“PEOPLE around here are willing to help their neighbours.”

It’s a telling statement when examining a community’s sense of wellbeing and belonging and the Mirboo North community can be justifiably proud.

A recently released report produced by the Mirboo North & District Community Foundation and the Mirboo North & District Community Bank, found 92 per cent of residents agreed with the statement that people around here are willing to help their neighbours, compared to the state average of just 74 per cent.

The Mirboo North 2020 Report Vital Signs is a snapshot of how the community is faring in key quality of life areas: health and wellbeing; education and learning, economy; and environment and belonging.

The vital signs are good across the board, but the Mirboo North community is not one to rest on its laurels and is, instead, encouraging residents to think and talk about how they can do even better.

Described as the first major collaborative project of the two bodies who have a shared vision to foster strength and prosperity for the community, the report asks people to discuss the issues they care, what data surprises them, what they could do to make a difference, and whether the data would change the focus of their community organisations.

Mirboo North & District Community Foundation executive officer Ruth Rogan described the conversation phase as “the critical point where we use the evidence we have gathered as a community to ask, ‘what do we want to tackle with the resources we have?’.”

Unsurprisingly, the conversation has been delayed by COVID-19 restrictions.

“This delay is not only due to the challenges of having face-to-face group gatherings, but it is also about allowing some time for us as a community to adjust our perspectives and develop an understanding how the impact of COVID-19 affects the community’s priorities,” Ms Rogan said.

“There is no doubt that our challenges around mental health and family violence will only have increased under the current circumstances, but we are also aware that the strength of belonging in our community has really come to the fore in the support being shown for our local businesses, organisations and community members.”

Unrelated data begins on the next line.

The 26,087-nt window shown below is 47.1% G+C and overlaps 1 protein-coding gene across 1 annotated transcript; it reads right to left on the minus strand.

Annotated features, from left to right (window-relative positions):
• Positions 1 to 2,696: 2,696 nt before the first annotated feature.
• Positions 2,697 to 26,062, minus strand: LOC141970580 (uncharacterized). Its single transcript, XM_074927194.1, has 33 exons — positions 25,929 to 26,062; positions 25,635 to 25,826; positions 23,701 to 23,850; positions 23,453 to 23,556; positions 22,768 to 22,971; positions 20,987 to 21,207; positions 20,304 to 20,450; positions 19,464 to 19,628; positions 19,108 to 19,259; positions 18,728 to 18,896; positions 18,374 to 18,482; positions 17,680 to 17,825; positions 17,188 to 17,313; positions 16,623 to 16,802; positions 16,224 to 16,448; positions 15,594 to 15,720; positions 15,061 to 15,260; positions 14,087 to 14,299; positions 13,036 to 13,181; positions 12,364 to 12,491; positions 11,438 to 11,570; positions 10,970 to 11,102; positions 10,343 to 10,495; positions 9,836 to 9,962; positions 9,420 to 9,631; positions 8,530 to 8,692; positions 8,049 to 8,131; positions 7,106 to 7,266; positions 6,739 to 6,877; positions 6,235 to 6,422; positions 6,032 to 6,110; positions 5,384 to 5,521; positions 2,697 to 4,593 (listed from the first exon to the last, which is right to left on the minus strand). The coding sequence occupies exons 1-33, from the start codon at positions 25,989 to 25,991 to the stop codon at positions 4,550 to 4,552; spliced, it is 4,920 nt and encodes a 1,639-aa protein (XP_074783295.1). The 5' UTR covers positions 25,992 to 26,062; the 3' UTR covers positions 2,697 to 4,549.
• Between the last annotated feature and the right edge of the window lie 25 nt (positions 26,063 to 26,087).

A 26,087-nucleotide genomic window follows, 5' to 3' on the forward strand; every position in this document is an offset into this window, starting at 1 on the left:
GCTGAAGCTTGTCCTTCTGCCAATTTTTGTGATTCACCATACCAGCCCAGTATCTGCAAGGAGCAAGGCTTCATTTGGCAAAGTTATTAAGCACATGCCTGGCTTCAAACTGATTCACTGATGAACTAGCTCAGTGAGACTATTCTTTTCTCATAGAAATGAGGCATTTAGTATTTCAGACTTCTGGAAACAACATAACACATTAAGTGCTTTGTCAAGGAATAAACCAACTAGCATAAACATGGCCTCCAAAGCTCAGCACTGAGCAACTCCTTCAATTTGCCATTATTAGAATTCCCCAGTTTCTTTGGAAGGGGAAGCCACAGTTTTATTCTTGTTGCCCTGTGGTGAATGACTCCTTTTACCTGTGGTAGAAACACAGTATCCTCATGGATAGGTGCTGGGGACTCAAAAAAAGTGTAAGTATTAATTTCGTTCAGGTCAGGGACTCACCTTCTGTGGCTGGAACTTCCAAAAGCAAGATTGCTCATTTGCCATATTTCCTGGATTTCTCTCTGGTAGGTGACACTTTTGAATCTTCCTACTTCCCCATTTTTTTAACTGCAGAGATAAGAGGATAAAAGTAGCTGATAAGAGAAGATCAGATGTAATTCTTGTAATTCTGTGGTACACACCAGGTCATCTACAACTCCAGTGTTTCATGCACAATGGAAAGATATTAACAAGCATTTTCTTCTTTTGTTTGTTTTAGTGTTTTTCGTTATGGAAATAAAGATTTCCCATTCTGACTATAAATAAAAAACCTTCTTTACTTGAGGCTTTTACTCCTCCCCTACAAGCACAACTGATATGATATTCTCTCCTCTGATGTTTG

In an example of building community wellbeing, Mirboo North Secondary College teacher Bec Woodall listened to year nine students who asked for Mental Health First Aid training and added it to their Community Breakout Program.

A copy of the report has been sent to every household in the Mirboo North district.

Key findings

The report found:

* The number of jobs in the region has grown but not as fast as the Victorian average.

* The unemployment rate is lower than the Victorian average.

* Mental health, alcohol consumption and family violence are vital issues for the community.

* Health behaviours are contributing to rates of obesity.

* Wellbeing is a strength across the district.

* The area provides many educational opportunities from early learning to life-long learning.

* Fewer young people go on to tertiary education than other regions, but those that do have a high participation rate in vocational education and training.

* Maintaining the region’s biodiversity and managing the impact of climate change is a priority for the local community.

* People find connections by volunteering, helping at the school, or as a member of a local arts, historical, sporting, environmental or music group.